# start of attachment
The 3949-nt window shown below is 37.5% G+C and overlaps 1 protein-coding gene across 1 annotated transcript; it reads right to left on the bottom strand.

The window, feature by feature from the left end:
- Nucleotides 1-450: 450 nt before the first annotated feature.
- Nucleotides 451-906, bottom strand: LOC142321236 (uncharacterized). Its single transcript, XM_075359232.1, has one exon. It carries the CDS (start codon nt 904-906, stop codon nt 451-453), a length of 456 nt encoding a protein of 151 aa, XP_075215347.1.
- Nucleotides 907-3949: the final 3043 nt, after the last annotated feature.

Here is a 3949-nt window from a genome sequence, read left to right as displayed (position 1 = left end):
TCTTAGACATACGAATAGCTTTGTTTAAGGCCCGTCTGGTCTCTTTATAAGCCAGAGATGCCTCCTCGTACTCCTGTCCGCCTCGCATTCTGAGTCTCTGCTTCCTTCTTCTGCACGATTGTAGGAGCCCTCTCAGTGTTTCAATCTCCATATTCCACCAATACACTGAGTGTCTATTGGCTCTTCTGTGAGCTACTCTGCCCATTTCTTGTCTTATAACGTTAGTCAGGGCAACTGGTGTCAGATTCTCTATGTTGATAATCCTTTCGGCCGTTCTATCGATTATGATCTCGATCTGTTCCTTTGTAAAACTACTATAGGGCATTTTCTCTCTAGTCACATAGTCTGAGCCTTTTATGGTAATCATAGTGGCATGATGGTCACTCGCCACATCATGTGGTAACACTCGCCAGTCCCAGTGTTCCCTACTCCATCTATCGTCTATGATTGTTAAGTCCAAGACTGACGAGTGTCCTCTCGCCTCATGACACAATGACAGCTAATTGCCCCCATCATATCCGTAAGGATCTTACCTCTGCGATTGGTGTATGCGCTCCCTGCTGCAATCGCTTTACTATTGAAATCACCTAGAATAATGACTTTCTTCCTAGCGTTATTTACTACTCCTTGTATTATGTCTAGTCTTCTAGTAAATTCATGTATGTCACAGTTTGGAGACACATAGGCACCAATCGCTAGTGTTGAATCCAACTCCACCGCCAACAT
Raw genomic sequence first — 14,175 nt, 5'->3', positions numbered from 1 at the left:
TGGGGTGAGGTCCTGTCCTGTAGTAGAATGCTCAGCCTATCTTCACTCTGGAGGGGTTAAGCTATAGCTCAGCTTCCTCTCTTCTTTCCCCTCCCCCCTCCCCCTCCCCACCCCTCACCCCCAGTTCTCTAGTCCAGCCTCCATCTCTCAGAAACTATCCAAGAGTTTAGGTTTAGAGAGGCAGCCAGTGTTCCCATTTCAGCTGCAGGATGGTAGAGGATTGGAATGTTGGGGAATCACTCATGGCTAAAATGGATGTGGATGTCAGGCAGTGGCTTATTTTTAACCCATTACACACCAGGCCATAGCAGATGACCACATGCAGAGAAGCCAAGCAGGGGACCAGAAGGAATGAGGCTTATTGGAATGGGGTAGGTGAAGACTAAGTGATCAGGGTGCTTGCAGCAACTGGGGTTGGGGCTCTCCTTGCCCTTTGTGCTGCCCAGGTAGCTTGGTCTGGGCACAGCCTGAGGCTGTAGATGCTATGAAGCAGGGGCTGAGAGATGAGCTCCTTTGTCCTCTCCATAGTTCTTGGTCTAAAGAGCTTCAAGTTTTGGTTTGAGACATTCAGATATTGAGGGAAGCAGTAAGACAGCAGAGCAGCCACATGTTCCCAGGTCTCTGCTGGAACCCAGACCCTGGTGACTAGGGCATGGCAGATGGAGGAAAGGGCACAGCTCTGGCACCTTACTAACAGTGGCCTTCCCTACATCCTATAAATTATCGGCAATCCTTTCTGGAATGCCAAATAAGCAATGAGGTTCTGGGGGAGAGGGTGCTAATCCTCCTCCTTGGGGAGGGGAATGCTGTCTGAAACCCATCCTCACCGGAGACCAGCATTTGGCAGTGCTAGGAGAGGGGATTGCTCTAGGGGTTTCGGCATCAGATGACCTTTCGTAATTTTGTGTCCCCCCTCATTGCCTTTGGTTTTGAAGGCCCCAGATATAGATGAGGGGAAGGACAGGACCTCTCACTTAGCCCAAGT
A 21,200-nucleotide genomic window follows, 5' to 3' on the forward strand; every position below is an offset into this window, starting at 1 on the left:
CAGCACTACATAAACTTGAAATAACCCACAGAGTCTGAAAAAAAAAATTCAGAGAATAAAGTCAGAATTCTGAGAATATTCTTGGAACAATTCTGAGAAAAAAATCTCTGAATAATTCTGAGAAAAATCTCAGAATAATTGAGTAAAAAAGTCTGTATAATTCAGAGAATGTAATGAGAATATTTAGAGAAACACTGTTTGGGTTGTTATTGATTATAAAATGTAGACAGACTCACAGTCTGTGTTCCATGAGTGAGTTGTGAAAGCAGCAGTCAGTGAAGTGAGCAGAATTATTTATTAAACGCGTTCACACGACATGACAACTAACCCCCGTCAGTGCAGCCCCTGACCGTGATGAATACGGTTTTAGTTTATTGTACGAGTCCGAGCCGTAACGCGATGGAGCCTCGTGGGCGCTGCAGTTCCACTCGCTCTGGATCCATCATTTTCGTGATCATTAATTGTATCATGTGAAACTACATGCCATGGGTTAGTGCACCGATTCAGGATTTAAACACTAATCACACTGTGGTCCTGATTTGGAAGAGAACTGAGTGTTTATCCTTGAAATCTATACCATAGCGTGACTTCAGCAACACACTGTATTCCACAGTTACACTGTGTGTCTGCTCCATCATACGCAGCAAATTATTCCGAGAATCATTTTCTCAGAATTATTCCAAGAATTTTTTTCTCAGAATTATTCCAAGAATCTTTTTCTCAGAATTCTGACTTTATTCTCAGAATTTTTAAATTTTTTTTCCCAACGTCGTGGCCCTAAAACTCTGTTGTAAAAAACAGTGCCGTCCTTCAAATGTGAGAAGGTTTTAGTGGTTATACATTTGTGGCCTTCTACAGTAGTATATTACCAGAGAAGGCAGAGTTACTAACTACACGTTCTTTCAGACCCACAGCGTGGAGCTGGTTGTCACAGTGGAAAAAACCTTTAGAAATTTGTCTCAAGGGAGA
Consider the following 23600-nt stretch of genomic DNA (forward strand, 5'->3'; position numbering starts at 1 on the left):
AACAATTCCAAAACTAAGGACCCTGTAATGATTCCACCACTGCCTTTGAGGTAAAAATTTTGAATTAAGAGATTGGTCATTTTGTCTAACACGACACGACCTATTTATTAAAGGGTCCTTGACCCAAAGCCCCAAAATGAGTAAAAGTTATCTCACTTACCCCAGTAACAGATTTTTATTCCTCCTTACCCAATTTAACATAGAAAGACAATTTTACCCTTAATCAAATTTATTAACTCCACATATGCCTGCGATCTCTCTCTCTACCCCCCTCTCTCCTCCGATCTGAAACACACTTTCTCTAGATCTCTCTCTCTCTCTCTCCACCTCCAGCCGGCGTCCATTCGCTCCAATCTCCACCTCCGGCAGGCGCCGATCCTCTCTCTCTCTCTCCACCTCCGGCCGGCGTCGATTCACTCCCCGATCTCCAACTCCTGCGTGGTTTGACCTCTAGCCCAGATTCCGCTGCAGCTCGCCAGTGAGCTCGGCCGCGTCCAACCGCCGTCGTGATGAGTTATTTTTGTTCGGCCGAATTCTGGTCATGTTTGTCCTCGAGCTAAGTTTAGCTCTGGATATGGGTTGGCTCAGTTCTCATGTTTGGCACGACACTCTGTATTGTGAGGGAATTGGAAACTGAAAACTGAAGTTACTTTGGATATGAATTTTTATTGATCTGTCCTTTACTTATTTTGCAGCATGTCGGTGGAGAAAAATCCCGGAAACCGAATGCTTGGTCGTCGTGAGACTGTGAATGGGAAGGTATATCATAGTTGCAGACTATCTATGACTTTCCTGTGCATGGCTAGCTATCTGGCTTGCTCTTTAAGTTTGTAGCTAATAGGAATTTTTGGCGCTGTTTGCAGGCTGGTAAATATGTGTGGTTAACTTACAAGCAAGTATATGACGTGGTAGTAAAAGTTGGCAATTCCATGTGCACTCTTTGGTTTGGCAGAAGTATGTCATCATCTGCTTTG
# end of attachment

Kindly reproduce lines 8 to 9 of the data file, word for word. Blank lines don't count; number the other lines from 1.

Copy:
Raw genomic sequence first — 14,175 nt, 5'->3', positions numbered from 1 at the left:
TGGGGTGAGGTCCTGTCCTGTAGTAGAATGCTCAGCCTATCTTCACTCTGGAGGGGTTAAGCTATAGCTCAGCTTCCTCTCTTCTTTCCCCTCCCCCCTCCCCCTCCCCACCCCTCACCCCCAGTTCTCTAGTCCAGCCTCCATCTCTCAGAAACTATCCAAGAGTTTAGGTTTAGAGAGGCAGCCAGTGTTCCCATTTCAGCTGCAGGATGGTAGAGGATTGGAATGTTGGGGAATCACTCATGGCTAAAATGGATGTGGATGTCAGGCAGTGGCTTATTTTTAACCCATTACACACCAGGCCATAGCAGATGACCACATGCAGAGAAGCCAAGCAGGGGACCAGAAGGAATGAGGCTTATTGGAATGGGGTAGGTGAAGACTAAGTGATCAGGGTGCTTGCAGCAACTGGGGTTGGGGCTCTCCTTGCCCTTTGTGCTGCCCAGGTAGCTTGGTCTGGGCACAGCCTGAGGCTGTAGATGCTATGAAGCAGGGGCTGAGAGATGAGCTCCTTTGTCCTCTCCATAGTTCTTGGTCTAAAGAGCTTCAAGTTTTGGTTTGAGACATTCAGATATTGAGGGAAGCAGTAAGACAGCAGAGCAGCCACATGTTCCCAGGTCTCTGCTGGAACCCAGACCCTGGTGACTAGGGCATGGCAGATGGAGGAAAGGGCACAGCTCTGGCACCTTACTAACAGTGGCCTTCCCTACATCCTATAAATTATCGGCAATCCTTTCTGGAATGCCAAATAAGCAATGAGGTTCTGGGGGAGAGGGTGCTAATCCTCCTCCTTGGGGAGGGGAATGCTGTCTGAAACCCATCCTCACCGGAGACCAGCATTTGGCAGTGCTAGGAGAGGGGATTGCTCTAGGGGTTTCGGCATCAGATGACCTTTCGTAATTTTGTGTCCCCCCTCATTGCCTTTGGTTTTGAAGGCCCCAGATATAGATGAGGGGAAGGACAGGACCTCTCACTTAGCCCAAGT